Lag BaOmer

33rd of Omer
  • Minor Holidays
Lag BaOmer

Lag BaOmer

ל”ג בעומר

Lahg Ba-oh-mehr

“The 33rd day of the Omer count”

What is Lag BaOmer

Lag BaOmer, occurring on the 33rd day of the Omer count (the 49 days between the beginning of Passover and Shavuot), always falls on the 18th day of the Hebrew month of Iyar. It is special for two reasons: 

Lag BaOmer is the day when the Mishnaic sage Rabbi Shimon bar Yochai (2nd century CE) passed away. On the day of his passing, Rabbi Shimon revealed the secrets of the Torah, known as the Kabbalah, with his students. Rabbi Shimon instructed his students to commemorate the day of his passing as “the day of my joy.” 

Lag BaOmer is also celebrated as a holiday for a second reason. Rabbi Akiva (50-135), the greatest Jewish sage of his generation, had thousands of students. One year, during the weeks immediately following Passover, thousands of his students died of a plague because they did not treat each other with the proper respect. These weeks are observed as a time of mourning by the Jewish people. However, on Lag B’Omer, the plague ended and the deaths ceased.

When is Lag BaOmer

Iyar 18



Source and Origin of Lag BaOmer

The earliest explicit mention of the Lag BaOmer observance appears in a concise statement by Rabbi Isaac ben Dorbolo, dating back to the 12th century in northern France (annotations to Machzor Vitry). The Talmudic scholar Rabbi Menachem Meiri references a Talmudic passage that recounts a divine plague claiming the lives of 24,000 students of Rabbi Akiva during the Omer count. The Talmud attributes this calamity to their failure to show proper respect to one another. Meiri designates Lag B’Omer as the day when, as per a tradition from the geonim, the plague concluded (commentary on Yevamot 62b).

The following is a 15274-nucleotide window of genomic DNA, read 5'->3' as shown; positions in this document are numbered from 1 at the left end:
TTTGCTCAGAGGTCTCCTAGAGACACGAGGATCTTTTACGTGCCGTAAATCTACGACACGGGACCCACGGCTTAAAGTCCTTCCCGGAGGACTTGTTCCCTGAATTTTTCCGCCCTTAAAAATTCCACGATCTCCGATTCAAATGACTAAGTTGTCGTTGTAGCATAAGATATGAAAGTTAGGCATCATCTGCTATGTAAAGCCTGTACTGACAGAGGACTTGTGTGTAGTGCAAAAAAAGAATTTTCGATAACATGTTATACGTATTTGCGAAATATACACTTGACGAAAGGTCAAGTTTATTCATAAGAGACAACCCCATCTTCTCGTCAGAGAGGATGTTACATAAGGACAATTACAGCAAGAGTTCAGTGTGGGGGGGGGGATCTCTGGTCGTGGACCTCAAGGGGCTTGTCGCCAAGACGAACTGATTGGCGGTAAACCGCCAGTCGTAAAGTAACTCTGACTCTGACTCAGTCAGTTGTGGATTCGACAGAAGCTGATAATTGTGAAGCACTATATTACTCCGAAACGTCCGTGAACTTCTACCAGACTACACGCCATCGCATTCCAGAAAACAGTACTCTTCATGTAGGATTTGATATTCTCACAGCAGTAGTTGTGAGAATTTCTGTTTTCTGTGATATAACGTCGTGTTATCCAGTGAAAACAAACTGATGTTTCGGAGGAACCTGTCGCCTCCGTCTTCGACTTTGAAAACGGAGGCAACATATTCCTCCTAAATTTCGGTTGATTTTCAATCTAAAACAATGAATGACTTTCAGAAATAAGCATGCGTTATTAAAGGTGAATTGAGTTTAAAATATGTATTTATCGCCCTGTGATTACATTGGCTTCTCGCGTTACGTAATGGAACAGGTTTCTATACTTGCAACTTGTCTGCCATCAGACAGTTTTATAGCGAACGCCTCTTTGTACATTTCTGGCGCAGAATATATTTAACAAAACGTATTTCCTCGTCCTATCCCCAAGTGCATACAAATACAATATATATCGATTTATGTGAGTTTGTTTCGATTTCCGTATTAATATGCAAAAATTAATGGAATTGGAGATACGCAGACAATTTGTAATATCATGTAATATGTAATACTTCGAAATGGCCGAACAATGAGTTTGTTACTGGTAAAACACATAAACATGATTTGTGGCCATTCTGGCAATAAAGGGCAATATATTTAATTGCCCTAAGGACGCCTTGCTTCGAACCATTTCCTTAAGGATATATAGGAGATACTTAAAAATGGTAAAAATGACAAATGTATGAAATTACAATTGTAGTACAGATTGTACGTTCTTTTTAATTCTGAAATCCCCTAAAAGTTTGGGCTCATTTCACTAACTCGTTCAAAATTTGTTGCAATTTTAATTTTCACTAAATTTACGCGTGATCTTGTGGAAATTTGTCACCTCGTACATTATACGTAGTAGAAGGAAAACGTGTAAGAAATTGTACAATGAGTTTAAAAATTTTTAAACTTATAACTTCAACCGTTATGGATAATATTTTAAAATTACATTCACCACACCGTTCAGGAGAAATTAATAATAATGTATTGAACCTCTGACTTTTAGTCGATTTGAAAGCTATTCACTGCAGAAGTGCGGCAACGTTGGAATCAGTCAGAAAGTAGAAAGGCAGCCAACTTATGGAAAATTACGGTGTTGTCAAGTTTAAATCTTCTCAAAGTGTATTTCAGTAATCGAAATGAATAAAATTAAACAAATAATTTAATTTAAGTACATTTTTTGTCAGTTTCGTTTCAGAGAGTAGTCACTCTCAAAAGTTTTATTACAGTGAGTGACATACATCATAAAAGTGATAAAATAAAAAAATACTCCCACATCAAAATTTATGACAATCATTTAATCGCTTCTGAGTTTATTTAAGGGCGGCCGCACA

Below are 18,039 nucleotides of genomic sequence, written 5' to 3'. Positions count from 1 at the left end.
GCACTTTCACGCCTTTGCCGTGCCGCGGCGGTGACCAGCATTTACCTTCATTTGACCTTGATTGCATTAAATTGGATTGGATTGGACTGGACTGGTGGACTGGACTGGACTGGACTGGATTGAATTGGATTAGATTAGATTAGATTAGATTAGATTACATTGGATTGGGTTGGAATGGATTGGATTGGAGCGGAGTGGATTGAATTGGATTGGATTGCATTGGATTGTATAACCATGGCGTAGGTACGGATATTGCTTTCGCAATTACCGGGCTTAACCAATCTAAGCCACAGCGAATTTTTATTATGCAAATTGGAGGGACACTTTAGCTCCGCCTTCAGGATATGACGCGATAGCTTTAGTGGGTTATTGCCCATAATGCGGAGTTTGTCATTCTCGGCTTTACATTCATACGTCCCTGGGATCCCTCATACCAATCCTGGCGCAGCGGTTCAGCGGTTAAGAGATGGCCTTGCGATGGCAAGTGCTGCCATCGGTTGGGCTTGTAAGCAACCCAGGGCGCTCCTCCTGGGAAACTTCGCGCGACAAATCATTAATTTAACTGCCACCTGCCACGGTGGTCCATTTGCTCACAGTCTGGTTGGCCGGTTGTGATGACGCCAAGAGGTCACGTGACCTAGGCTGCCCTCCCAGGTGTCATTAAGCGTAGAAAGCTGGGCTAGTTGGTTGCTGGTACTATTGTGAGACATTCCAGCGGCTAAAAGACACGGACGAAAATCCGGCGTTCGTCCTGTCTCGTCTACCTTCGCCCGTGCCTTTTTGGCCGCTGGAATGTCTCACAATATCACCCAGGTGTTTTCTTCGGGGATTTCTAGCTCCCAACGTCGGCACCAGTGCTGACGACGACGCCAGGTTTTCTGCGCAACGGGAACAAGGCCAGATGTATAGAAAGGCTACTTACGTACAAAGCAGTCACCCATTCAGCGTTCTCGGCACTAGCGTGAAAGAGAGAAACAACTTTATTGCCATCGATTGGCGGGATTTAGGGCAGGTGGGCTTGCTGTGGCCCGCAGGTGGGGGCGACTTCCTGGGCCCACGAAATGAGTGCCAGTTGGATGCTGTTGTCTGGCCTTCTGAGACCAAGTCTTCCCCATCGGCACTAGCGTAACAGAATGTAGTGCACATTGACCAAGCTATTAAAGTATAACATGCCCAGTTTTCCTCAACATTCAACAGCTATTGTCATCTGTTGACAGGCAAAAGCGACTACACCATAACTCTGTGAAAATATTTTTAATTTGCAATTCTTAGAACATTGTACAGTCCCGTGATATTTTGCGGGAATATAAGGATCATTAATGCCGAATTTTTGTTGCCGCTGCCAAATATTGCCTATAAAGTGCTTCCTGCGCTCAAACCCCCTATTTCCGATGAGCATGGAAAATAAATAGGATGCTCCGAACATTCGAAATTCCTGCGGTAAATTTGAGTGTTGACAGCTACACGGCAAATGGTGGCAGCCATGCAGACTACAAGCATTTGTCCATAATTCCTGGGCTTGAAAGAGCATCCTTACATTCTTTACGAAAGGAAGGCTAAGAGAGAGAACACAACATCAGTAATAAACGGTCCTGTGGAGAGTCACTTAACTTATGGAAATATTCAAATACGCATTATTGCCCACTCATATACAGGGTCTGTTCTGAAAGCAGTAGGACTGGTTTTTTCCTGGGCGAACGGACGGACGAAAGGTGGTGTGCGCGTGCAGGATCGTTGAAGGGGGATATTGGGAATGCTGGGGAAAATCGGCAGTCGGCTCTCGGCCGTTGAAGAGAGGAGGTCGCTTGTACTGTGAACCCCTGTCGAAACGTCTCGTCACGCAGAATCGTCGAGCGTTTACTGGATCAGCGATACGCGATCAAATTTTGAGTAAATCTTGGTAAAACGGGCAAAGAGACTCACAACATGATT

Lag BaOmer marks the day of Shimon bar Yochai’s death, as cited by the great kabbalist Rabbi Hayyim ben Joseph Vital.

Customs of Lag BaOmer

  • A Time for Weddings – Despite the semi-mourning period associated with the Counting of the Omer, all mourning restrictions are lifted on the 33rd day. Consequently, Lag BaOmer becomes a time for weddings, parties, music, and haircuts, all coinciding with the newfound freedom from mourning rules.
  • Special Haircuts – A customary practice, particularly among Hassidic Jews, involves giving three-year-old boys their first haircuts, known as an upsherin. While these haircuts can occur anywhere, the tradition is often observed at the tomb of Rabbi Shimon bar Yochai in Meron, Israel.
  • Picnics and Outings – Families embrace the festive spirit with picnics and outings, during which children, accompanied by their teachers, explore fields equipped with bows and rubber-tipped arrows.
  • Bonfires – The most renowned Lag BaOmer custom is the lighting of bonfires, thought to symbolize the “spiritual light” brought into the world by Rabbi Shimon bar Yochai. Worldwide, celebrants gather on the night and day of Lag BaOmer for fire-lighting ceremonies.
  • Pilgrimage to Meron – Notably, a grand celebration takes place at the Tomb of Rabbi Shimon bar Yochai and his son Rabbi Eleazar in Meron, a small town in northern Israel, attracting hundreds of thousands who partake in festivities involving bonfires, torches, song, dance, and feasting.

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